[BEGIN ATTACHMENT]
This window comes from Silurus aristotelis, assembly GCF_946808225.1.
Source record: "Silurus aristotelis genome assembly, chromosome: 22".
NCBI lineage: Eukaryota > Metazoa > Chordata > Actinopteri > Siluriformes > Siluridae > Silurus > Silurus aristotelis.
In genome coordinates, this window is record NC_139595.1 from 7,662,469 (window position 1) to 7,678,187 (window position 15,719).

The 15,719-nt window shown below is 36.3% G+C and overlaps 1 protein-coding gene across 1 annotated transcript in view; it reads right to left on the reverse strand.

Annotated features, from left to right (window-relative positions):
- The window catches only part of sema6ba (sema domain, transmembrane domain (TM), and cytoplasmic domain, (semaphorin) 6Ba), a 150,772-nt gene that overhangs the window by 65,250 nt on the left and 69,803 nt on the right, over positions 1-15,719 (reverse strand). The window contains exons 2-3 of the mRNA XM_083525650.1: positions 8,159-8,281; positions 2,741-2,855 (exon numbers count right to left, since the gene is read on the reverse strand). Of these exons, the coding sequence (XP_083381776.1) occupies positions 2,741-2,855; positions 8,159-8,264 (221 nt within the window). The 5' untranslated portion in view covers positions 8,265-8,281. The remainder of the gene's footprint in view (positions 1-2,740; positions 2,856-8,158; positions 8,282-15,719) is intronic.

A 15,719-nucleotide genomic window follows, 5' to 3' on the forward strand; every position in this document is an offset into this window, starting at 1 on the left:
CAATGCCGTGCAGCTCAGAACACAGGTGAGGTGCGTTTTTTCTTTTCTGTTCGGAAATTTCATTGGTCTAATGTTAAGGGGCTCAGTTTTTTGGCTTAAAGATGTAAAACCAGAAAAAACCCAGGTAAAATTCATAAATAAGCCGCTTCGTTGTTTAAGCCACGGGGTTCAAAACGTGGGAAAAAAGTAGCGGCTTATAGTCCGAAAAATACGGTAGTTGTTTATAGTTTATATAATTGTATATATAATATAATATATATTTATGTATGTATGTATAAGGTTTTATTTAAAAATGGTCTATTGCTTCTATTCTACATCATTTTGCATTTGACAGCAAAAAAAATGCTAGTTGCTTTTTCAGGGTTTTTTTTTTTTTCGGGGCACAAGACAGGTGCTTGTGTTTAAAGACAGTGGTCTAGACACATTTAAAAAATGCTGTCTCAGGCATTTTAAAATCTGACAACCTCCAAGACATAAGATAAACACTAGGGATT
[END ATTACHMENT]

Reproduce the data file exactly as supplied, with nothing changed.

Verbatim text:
This window comes from Silurus aristotelis, assembly GCF_946808225.1.
Source record: "Silurus aristotelis genome assembly, chromosome: 22".
NCBI lineage: Eukaryota > Metazoa > Chordata > Actinopteri > Siluriformes > Siluridae > Silurus > Silurus aristotelis.
In genome coordinates, this window is record NC_139595.1 from 7,662,469 (window position 1) to 7,678,187 (window position 15,719).

The 15,719-nt window shown below is 36.3% G+C and overlaps 1 protein-coding gene across 1 annotated transcript in view; it reads right to left on the reverse strand.

Annotated features, from left to right (window-relative positions):
- The window catches only part of sema6ba (sema domain, transmembrane domain (TM), and cytoplasmic domain, (semaphorin) 6Ba), a 150,772-nt gene that overhangs the window by 65,250 nt on the left and 69,803 nt on the right, over positions 1-15,719 (reverse strand). The window contains exons 2-3 of the mRNA XM_083525650.1: positions 8,159-8,281; positions 2,741-2,855 (exon numbers count right to left, since the gene is read on the reverse strand). Of these exons, the coding sequence (XP_083381776.1) occupies positions 2,741-2,855; positions 8,159-8,264 (221 nt within the window). The 5' untranslated portion in view covers positions 8,265-8,281. The remainder of the gene's footprint in view (positions 1-2,740; positions 2,856-8,158; positions 8,282-15,719) is intronic.

A 15,719-nucleotide genomic window follows, 5' to 3' on the forward strand; every position in this document is an offset into this window, starting at 1 on the left:
CAATGCCGTGCAGCTCAGAACACAGGTGAGGTGCGTTTTTTCTTTTCTGTTCGGAAATTTCATTGGTCTAATGTTAAGGGGCTCAGTTTTTTGGCTTAAAGATGTAAAACCAGAAAAAACCCAGGTAAAATTCATAAATAAGCCGCTTCGTTGTTTAAGCCACGGGGTTCAAAACGTGGGAAAAAAGTAGCGGCTTATAGTCCGAAAAATACGGTAGTTGTTTATAGTTTATATAATTGTATATATAATATAATATATATTTATGTATGTATGTATAAGGTTTTATTTAAAAATGGTCTATTGCTTCTATTCTACATCATTTTGCATTTGACAGCAAAAAAAATGCTAGTTGCTTTTTCAGGGTTTTTTTTTTTTTCGGGGCACAAGACAGGTGCTTGTGTTTAAAGACAGTGGTCTAGACACATTTAAAAAATGCTGTCTCAGGCATTTTAAAATCTGACAACCTCCAAGACATAAGATAAACACTAGGGATT